I recently attended the Georama festival in Tokyo, as an invited guest along with Caleb Wood, Don Hertzfeldt, and Bruce Bickford. Myself excluded, it was a brilliant mix of people who I was honored to be around. Georama is a small festival in its second year, with a focus on bringing attention to indie animation to Japan, organized by Nobuaki Doi with Foghorn head honcho Chihiro Tanikawa.
Nobuaki, or Nobu as he is known, has been a constant presence at animation festivals across the world – often the only Japanese presence at these events. Nobu is a fascinating character – he was studying Russian literature and his life changed when a teacher showed him Yuri Norstein’s animated films. Ten years later, he has become Japan’s main authority on – and ambassador for – international animation. He is one of the rare curators who will actually read festival catalogs and attend every single screening at an event, tirelessly searching through the many fringes of the animation world. I haven’t met anyone with such an encyclopedic knowledge of the contemporary animation scene.
His influence extends far beyond this event, and he has helped cultivate a local underground animation scene in Japan which is growing every year. Some of you may also know him as the director of the eccentric New Chitose Airport International Animation Festival, which is the world’s only animation festival to take place entirely in an airport. He recently founded the company New Deer to localize and distribute short and feature films in Japan, and Georama is the festival extension of this. As I am a fan of everything Nobu does, I was glad to be asked to design the logo and mascot for this festival.
It’s important to stress that indie animation as it’s known in film festivals and online is not particularly popular in Japan. Getting the Japanese interested in these works is a tough sell–there’s no shortage of animated content here, and anime’s popularity has created fixed ideas of the medium and what it’s used for. Equally, when you already have people like Hayao Miyazaki, Hideaki Anno, and Masaaki Yuasa pumping out great stuff, it’s hard to create space for these more modest, but sometimes more personal, work. This is what Nobu and Georama set out to address: to find an audience for these works as has been found in Europe, the United States, South America, and beyond. The festival is trying to create interest rather than capitalize on it.
This year, the festival had no competition screenings, and instead focused on events and performances. As a filmmaker, this was great. Award ceremonies are my least favorite thing; even the good ones are worse than sitting blindfolded for several eternities in hell. The events in this case took place across the city, and varied from screenings, live scoring, gallery shows, Q.&A.s, lectures, and music events, among other things. American independent filmmaker Caleb Wood was creating live animation in several locations. In case you don’t know, Caleb is the hottest and most handsome young animator in the world right now. Check out his work immediately.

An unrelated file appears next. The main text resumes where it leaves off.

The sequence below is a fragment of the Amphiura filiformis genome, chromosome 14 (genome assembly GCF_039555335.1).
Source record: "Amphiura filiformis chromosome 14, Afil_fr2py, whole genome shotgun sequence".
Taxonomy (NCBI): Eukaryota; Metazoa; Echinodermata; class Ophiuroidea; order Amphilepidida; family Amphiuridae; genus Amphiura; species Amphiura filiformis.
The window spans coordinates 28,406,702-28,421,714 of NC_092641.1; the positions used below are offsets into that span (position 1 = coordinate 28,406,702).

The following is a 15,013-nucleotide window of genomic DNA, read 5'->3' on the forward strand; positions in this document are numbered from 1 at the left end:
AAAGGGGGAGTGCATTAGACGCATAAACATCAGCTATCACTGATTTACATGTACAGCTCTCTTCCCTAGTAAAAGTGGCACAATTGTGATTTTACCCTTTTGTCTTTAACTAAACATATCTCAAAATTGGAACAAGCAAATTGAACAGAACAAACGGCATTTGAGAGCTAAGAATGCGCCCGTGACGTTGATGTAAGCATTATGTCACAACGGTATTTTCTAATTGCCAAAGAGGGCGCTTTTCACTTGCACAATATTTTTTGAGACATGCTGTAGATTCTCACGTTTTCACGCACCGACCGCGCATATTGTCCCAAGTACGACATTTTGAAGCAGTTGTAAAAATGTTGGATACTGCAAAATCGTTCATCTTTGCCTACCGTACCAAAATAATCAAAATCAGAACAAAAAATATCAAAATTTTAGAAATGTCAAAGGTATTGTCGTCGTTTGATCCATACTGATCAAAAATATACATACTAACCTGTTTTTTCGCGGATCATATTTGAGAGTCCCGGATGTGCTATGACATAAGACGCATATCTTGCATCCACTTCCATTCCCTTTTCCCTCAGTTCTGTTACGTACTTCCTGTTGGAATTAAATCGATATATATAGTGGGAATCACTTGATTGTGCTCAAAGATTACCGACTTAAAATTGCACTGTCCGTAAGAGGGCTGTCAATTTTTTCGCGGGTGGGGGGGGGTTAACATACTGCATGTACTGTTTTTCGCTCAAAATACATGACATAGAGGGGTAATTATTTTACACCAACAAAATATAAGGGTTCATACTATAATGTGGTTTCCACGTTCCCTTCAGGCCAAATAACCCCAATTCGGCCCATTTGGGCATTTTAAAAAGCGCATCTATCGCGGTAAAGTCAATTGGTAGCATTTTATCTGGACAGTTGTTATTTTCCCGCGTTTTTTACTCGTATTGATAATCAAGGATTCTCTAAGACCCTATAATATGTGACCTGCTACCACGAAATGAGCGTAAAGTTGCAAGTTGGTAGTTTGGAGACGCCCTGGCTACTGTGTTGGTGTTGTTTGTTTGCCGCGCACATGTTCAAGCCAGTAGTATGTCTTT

The scale of Georama is such that everyone can meet and hang out without the usual barriers of large festivals with tiered badges and business people haunting the place. It’s a great festival for artists to meet other artists, and there’s a good collection of students, volunteers, and local and foreign filmmakers. Despite its intimate scale, the curatorial spectrum of the festival is very broad, from Bruce Bickford’s purely analog work to Caleb’s eclectic approach. Don Hertzfeldt and I did a talk together titled “How You Get There”–which was a fun thing for us and hopefully the audience. I don’t think either of us know what “there” is, but if there’s any measure I might use, it would be having done that event together.
Of course, Bickford is a legend in the animation world. He’s quite possibly the reason the phrase “face melting” exists. The festival set up an array of different events to present him and his work. These were all designed to bring in a new audience of people and it was so much more engaging than putting on normal screenings, especially as the craft aspect of his work is so interesting by itself. The event which closed them all, “Channeling with Mr. Bickford,” was totally spectacular. Curated by Naohiro Ukawa of Dommune, the show brought almost 1,000 people together, packed into a small room, watching completely different interpretations of his work by brilliant musicians like Eye (Boredoms) and Shugo Tokumaru. This was a really beautiful moment; I haven’t seen anything like it, even at the largest animation festivals.
Georama is a different animation festival in many ways. Its target audience is completely local; it’s not one to visit without understanding Japanese, and there is no fixed location. Rather, it inhabits many places at once, and it survives in large part due to strong ticket sales.
It’s perhaps the seed of something much larger and more international, but I think its strength and uniqueness is in its focus on creating moments and interactive events, particularly as the normal pattern of creating a festival around screenings is going to soon become redundant, as more and more shorts are being released online.
Georama promotes the idea of independent animation as much as the artists behind it, and so its fruit might take years to grow. I certainly hope it succeeds.